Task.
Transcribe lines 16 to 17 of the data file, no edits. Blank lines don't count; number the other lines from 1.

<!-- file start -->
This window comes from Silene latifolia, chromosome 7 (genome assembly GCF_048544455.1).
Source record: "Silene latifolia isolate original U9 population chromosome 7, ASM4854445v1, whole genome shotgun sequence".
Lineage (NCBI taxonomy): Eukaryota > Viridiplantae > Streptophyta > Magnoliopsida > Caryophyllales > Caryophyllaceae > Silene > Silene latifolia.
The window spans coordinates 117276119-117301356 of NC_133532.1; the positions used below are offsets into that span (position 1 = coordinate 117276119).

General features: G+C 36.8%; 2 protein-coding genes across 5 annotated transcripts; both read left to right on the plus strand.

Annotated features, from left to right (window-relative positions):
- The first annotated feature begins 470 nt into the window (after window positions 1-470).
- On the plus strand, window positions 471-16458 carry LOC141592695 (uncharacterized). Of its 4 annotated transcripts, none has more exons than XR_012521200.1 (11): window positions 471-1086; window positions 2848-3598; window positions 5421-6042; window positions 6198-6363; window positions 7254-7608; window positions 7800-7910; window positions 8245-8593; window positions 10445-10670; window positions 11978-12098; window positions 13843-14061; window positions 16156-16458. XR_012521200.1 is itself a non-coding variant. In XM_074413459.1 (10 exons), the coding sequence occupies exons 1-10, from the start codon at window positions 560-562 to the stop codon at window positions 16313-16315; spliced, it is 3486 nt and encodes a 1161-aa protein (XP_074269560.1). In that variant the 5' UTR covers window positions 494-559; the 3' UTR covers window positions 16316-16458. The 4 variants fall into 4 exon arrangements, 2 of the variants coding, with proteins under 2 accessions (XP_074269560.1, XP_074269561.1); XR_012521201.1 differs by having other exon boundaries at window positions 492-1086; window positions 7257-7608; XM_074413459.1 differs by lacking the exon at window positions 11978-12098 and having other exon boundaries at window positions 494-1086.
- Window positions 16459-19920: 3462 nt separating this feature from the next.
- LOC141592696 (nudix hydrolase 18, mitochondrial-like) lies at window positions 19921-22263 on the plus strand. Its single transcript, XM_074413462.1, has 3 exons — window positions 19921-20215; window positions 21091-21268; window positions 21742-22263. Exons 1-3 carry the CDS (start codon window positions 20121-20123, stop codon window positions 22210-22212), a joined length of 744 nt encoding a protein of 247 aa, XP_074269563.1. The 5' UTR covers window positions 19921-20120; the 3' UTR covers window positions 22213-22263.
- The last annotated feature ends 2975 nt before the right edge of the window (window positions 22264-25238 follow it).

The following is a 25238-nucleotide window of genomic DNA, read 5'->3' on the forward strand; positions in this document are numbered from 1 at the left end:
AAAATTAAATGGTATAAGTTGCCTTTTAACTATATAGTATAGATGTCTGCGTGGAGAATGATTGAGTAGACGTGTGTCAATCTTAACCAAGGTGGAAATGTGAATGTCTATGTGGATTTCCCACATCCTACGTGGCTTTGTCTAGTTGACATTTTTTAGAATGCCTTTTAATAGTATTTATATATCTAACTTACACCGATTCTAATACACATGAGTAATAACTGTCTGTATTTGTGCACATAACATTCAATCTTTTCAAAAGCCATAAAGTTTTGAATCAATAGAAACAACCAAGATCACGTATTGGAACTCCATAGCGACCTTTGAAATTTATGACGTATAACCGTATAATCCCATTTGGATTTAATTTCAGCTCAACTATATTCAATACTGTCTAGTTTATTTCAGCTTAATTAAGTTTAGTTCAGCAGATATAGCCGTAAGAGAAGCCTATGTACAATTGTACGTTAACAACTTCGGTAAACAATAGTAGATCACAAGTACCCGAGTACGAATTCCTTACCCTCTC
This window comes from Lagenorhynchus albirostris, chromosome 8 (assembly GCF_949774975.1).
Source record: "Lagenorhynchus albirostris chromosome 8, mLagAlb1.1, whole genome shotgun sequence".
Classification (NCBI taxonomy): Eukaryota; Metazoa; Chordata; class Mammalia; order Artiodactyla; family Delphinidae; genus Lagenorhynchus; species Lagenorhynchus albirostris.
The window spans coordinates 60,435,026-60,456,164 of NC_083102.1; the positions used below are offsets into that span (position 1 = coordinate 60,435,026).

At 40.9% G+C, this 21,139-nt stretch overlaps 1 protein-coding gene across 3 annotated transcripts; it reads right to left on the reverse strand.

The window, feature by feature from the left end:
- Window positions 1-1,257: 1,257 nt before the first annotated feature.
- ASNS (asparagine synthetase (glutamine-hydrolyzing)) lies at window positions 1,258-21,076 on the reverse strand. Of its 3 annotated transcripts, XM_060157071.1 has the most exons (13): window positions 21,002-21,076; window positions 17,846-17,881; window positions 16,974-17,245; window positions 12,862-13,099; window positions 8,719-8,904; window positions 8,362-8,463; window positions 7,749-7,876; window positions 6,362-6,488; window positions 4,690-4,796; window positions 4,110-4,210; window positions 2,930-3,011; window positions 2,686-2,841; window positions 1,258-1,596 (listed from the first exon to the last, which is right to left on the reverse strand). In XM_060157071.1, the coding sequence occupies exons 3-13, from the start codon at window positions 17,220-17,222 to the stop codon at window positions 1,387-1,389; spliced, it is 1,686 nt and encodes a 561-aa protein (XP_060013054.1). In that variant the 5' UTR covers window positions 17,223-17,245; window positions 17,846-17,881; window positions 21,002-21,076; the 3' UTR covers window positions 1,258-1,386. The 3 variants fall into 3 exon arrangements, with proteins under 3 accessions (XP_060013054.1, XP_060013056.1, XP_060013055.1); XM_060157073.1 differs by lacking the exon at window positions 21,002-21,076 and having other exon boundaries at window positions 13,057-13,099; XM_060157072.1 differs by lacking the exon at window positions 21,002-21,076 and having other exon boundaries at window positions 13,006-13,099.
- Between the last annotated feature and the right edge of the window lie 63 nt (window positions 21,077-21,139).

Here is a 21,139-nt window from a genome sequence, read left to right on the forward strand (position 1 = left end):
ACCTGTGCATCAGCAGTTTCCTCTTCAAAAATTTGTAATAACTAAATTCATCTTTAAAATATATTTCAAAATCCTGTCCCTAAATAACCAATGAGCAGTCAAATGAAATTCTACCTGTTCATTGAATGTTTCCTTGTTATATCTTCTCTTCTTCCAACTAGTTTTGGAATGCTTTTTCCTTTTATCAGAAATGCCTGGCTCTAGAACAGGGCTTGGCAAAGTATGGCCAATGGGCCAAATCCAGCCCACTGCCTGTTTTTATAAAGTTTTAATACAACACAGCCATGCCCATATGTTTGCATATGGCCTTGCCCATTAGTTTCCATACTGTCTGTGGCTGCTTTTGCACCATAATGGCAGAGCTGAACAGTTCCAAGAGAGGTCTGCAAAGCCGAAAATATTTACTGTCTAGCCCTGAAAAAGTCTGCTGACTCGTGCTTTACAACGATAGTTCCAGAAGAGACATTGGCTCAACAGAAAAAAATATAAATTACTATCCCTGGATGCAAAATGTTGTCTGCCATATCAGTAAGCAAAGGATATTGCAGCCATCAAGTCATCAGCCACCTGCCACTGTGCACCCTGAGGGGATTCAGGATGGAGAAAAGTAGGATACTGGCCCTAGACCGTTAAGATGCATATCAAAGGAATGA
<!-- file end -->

Classification (NCBI taxonomy): Eukaryota; Metazoa; Chordata; class Mammalia; order Artiodactyla; family Delphinidae; genus Lagenorhynchus; species Lagenorhynchus albirostris.
The window spans coordinates 60,435,026-60,456,164 of NC_083102.1; the positions used below are offsets into that span (position 1 = coordinate 60,435,026).